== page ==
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How Is Spousal Support Determined in New Jersey?

Spousal support (also known as alimony) is sometimes awarded in New Jersey divorces. Courts usually grant it where one spouse has a much higher income or earning potential than the other. Unless your marriage lasted more than 20 years, spousal support is also typically temporary. Assuming you do qualify, how is the amount of support determined?

A divorce court can award one or more of the five types of spousal support available under New Jersey law:

The court will look at many factors in granting an award of support of any kind. Factors that the court will consider include:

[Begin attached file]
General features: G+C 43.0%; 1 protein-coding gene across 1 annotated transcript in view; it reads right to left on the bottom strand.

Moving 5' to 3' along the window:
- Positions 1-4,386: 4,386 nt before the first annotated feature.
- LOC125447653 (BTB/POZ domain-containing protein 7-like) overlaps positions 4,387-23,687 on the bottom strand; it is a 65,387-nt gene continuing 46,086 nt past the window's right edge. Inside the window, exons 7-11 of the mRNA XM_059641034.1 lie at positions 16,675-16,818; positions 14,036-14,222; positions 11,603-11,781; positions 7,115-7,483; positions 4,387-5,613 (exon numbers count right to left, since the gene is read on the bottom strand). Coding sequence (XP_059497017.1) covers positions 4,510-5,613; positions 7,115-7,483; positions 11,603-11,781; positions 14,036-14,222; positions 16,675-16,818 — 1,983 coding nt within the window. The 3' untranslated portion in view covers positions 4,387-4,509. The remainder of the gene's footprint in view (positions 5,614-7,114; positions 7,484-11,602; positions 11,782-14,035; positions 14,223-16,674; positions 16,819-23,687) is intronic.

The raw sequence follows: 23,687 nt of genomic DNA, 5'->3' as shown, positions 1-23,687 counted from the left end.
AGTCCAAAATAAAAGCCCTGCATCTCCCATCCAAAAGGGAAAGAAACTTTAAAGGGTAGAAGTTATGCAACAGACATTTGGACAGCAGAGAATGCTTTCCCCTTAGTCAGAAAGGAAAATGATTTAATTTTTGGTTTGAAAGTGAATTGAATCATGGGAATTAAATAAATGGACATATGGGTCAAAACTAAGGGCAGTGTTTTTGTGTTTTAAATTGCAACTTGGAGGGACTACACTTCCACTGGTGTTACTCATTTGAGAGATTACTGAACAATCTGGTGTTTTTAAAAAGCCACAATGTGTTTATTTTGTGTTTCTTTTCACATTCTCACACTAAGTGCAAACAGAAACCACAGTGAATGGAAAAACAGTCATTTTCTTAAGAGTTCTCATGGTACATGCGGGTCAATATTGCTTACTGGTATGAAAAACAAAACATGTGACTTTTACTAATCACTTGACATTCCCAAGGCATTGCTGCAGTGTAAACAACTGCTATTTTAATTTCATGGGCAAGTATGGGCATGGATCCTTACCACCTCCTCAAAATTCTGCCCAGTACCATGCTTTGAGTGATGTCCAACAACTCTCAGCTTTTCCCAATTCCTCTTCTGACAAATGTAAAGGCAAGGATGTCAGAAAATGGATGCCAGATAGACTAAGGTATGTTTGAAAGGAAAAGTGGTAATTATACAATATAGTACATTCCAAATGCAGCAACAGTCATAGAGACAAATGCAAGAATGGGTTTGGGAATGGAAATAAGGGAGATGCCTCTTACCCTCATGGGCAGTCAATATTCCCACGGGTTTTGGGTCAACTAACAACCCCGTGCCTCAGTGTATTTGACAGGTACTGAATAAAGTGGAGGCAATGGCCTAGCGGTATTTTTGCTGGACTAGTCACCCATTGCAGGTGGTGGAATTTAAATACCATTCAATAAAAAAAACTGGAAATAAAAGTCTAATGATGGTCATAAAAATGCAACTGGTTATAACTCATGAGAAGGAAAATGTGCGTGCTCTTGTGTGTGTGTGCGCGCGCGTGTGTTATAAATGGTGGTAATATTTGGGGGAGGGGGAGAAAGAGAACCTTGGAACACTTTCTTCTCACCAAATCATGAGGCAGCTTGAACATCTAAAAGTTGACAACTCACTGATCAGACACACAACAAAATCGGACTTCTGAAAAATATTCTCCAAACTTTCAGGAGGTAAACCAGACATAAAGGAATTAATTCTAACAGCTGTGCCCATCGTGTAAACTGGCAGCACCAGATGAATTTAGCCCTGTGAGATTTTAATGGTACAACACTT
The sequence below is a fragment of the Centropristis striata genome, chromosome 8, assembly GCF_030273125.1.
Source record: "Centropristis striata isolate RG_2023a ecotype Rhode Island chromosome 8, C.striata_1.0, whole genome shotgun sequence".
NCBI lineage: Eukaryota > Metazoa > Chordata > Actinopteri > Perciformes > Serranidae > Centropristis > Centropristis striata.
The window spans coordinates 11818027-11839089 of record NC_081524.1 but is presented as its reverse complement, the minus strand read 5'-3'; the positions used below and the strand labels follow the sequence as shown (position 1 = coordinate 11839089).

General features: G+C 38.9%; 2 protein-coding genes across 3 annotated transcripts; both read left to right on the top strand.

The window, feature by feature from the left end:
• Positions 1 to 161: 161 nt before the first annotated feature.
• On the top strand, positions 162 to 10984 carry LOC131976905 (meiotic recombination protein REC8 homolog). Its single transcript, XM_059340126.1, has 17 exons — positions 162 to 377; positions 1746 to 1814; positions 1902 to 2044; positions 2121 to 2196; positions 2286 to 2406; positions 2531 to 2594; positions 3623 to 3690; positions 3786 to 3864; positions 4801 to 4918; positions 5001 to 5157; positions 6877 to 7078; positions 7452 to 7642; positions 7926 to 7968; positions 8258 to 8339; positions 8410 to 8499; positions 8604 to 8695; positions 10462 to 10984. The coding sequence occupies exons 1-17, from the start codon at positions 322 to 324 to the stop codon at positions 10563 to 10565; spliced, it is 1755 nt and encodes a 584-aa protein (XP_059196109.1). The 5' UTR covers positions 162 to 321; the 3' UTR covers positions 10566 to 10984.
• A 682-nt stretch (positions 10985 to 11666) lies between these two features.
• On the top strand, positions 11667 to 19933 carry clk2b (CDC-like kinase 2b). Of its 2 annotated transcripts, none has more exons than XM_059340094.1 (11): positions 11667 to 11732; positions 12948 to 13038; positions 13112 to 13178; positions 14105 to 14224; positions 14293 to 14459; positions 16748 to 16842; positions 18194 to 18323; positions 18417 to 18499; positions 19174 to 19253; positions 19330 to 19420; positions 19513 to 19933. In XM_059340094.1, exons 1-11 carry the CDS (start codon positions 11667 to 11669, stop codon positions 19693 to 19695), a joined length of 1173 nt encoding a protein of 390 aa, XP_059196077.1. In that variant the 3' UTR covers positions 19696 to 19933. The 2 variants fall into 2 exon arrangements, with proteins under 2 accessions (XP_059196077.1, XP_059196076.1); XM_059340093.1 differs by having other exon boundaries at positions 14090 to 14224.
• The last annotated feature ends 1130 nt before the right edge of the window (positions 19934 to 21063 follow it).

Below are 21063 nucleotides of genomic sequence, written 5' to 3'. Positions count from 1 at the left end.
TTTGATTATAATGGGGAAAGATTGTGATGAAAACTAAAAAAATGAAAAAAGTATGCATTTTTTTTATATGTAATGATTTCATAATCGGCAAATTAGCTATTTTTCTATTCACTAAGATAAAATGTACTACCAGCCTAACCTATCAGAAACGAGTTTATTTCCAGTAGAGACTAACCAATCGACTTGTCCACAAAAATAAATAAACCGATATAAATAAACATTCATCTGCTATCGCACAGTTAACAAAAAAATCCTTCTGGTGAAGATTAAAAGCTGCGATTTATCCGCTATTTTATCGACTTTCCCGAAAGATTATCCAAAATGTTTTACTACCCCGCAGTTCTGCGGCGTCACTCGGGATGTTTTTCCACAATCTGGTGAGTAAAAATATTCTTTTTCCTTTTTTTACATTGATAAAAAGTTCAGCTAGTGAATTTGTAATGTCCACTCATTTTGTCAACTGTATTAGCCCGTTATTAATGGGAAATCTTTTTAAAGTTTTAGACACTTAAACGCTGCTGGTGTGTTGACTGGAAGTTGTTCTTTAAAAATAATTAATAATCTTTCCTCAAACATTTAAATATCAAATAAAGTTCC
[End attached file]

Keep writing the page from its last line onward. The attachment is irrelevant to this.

A court has a great deal of discretion in deciding alimony. There is no specific legal formula. You and your soon-to-be ex-spouse can agree on terms, and the court can approve them. No support can be awarded to a spouse convicted of certain serious crimes.

The court will order support either in a lump sum or as periodic payments. Monthly payments are the most common. If the parties can’t agree on the payments, the court will issue an income withholding order to the paying spouse’s employer. If the paying spouse doesn’t pay, the receiving spouse can get enforcement help from the court.

If you are anticipating the need for support at some point during or after your divorce, you need to work with an experienced and knowledgeable divorce attorney who can present your case effectively.

The Law Offices of Kisha M. Hebbon, LLC in Somerset represents clients in divorce cases throughout New Jersey, including Somerset, Middlesex and Union counties. Call us at 732-633-2224 or contact us online today.


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